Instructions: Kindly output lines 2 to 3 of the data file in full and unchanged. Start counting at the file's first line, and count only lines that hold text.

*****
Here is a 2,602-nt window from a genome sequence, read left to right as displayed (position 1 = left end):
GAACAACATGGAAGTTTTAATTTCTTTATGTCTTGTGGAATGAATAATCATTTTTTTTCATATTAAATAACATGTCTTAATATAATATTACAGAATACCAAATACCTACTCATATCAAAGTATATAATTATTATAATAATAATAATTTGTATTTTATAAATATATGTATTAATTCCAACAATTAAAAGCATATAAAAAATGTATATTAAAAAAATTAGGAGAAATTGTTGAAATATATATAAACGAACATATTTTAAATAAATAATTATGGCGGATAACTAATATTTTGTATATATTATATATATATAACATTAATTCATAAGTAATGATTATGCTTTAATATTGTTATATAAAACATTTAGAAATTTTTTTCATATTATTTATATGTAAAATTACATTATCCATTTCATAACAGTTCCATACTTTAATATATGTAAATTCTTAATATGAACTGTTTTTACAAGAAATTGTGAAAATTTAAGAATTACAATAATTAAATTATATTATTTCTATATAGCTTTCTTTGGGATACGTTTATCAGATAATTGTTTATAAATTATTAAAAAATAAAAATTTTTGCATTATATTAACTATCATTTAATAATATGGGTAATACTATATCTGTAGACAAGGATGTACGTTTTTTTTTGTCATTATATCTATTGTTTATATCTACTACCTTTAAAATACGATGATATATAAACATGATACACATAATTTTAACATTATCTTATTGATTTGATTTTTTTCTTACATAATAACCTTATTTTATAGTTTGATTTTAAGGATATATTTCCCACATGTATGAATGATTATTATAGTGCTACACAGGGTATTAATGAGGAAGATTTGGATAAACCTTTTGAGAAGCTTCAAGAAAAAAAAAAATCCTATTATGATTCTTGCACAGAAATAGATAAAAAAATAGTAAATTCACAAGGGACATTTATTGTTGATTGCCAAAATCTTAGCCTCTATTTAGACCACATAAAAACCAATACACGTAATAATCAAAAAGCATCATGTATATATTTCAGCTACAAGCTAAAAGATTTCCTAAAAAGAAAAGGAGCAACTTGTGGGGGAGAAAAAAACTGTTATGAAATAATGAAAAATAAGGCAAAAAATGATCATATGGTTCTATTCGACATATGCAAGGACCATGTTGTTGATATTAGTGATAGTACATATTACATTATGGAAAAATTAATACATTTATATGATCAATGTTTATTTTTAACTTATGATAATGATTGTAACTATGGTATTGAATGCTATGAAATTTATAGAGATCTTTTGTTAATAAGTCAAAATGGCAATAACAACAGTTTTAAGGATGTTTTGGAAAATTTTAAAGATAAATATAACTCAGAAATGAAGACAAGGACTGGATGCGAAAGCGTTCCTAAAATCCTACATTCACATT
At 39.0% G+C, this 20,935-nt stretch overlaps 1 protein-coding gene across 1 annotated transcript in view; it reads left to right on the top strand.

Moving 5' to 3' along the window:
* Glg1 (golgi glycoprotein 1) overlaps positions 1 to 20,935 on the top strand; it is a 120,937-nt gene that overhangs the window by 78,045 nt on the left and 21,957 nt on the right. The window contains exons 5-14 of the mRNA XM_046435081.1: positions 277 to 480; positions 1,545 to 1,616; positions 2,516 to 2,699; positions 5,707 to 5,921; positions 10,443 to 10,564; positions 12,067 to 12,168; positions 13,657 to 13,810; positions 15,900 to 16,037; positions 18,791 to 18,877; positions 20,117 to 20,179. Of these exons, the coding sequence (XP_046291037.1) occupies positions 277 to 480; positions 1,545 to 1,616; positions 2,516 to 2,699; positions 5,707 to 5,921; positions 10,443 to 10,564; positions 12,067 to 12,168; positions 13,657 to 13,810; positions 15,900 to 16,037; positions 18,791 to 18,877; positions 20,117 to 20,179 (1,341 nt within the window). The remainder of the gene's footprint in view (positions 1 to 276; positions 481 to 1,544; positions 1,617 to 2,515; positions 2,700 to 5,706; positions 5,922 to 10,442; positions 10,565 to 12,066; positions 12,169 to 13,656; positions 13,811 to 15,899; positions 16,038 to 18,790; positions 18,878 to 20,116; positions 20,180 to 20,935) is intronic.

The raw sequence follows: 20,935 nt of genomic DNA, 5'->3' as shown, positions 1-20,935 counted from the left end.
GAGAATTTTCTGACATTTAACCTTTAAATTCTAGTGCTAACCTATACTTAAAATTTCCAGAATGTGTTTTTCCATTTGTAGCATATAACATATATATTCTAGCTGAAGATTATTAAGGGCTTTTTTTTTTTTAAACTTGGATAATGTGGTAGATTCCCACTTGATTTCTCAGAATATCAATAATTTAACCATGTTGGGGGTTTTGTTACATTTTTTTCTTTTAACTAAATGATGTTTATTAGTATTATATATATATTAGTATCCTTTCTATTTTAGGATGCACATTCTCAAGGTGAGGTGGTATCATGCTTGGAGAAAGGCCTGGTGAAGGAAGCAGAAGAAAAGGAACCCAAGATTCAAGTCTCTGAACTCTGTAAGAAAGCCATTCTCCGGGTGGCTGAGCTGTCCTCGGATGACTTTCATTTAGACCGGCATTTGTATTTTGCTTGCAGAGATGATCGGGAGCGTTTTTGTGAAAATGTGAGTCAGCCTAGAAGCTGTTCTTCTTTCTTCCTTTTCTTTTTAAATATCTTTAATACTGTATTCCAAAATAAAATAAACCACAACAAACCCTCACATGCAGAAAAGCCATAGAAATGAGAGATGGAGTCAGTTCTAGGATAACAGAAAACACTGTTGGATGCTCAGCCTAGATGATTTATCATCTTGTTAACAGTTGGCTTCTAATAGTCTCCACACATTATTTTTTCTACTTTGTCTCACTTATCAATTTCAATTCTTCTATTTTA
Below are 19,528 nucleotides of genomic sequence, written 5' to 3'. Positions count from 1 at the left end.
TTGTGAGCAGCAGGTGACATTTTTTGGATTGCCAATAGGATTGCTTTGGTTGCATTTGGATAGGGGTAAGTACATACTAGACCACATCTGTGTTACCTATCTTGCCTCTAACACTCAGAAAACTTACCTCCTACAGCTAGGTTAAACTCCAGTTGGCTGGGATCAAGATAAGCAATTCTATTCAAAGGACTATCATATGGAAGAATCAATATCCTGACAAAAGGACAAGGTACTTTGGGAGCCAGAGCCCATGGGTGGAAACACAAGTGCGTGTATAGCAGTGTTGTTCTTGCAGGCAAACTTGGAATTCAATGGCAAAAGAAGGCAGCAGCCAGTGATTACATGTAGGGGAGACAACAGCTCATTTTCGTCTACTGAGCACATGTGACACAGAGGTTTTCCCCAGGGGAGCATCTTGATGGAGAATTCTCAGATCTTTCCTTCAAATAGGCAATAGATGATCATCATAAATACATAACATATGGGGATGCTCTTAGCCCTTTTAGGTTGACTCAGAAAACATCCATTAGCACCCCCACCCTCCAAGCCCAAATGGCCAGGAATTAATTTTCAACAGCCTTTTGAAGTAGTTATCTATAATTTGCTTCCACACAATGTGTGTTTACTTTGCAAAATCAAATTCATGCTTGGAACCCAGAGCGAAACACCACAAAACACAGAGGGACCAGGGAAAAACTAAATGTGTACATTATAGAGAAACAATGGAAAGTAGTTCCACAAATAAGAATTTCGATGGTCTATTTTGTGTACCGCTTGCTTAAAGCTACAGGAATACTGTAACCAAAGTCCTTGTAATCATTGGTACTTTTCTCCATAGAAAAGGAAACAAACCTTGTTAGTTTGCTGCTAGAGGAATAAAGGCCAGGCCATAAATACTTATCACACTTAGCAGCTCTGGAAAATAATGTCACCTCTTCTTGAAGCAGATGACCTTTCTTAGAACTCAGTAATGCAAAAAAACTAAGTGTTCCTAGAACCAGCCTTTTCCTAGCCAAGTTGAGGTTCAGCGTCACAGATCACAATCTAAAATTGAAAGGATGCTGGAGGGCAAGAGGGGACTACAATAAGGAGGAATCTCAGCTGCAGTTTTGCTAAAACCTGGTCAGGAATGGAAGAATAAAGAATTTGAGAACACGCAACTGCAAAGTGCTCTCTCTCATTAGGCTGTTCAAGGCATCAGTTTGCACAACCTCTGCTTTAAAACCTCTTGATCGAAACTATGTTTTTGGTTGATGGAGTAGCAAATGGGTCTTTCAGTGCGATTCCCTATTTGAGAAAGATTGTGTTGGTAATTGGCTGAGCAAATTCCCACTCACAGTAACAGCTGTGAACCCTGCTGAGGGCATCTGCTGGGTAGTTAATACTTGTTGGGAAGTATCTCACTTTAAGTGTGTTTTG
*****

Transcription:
GAACAACATGGAAGTTTTAATTTCTTTATGTCTTGTGGAATGAATAATCATTTTTTTTCATATTAAATAACATGTCTTAATATAATATTACAGAATACCAAATACCTACTCATATCAAAGTATATAATTATTATAATAATAATAATTTGTATTTTATAAATATATGTATTAATTCCAACAATTAAAAGCATATAAAAAATGTATATTAAAAAAATTAGGAGAAATTGTTGAAATATATATAAACGAACATATTTTAAATAAATAATTATGGCGGATAACTAATATTTTGTATATATTATATATATATAACATTAATTCATAAGTAATGATTATGCTTTAATATTGTTATATAAAACATTTAGAAATTTTTTTCATATTATTTATATGTAAAATTACATTATCCATTTCATAACAGTTCCATACTTTAATATATGTAAATTCTTAATATGAACTGTTTTTACAAGAAATTGTGAAAATTTAAGAATTACAATAATTAAATTATATTATTTCTATATAGCTTTCTTTGGGATACGTTTATCAGATAATTGTTTATAAATTATTAAAAAATAAAAATTTTTGCATTATATTAACTATCATTTAATAATATGGGTAATACTATATCTGTAGACAAGGATGTACGTTTTTTTTTGTCATTATATCTATTGTTTATATCTACTACCTTTAAAATACGATGATATATAAACATGATACACATAATTTTAACATTATCTTATTGATTTGATTTTTTTCTTACATAATAACCTTATTTTATAGTTTGATTTTAAGGATATATTTCCCACATGTATGAATGATTATTATAGTGCTACACAGGGTATTAATGAGGAAGATTTGGATAAACCTTTTGAGAAGCTTCAAGAAAAAAAAAAATCCTATTATGATTCTTGCACAGAAATAGATAAAAAAATAGTAAATTCACAAGGGACATTTATTGTTGATTGCCAAAATCTTAGCCTCTATTTAGACCACATAAAAACCAATACACGTAATAATCAAAAAGCATCATGTATATATTTCAGCTACAAGCTAAAAGATTTCCTAAAAAGAAAAGGAGCAACTTGTGGGGGAGAAAAAAACTGTTATGAAATAATGAAAAATAAGGCAAAAAATGATCATATGGTTCTATTCGACATATGCAAGGACCATGTTGTTGATATTAGTGATAGTACATATTACATTATGGAAAAATTAATACATTTATATGATCAATGTTTATTTTTAACTTATGATAATGATTGTAACTATGGTATTGAATGCTATGAAATTTATAGAGATCTTTTGTTAATAAGTCAAAATGGCAATAACAACAGTTTTAAGGATGTTTTGGAAAATTTTAAAGATAAATATAACTCAGAAATGAAGACAAGGACTGGATGCGAAAGCGTTCCTAAAATCCTACATTCACATT
At 39.0% G+C, this 20,935-nt stretch overlaps 1 protein-coding gene across 1 annotated transcript in view; it reads left to right on the top strand.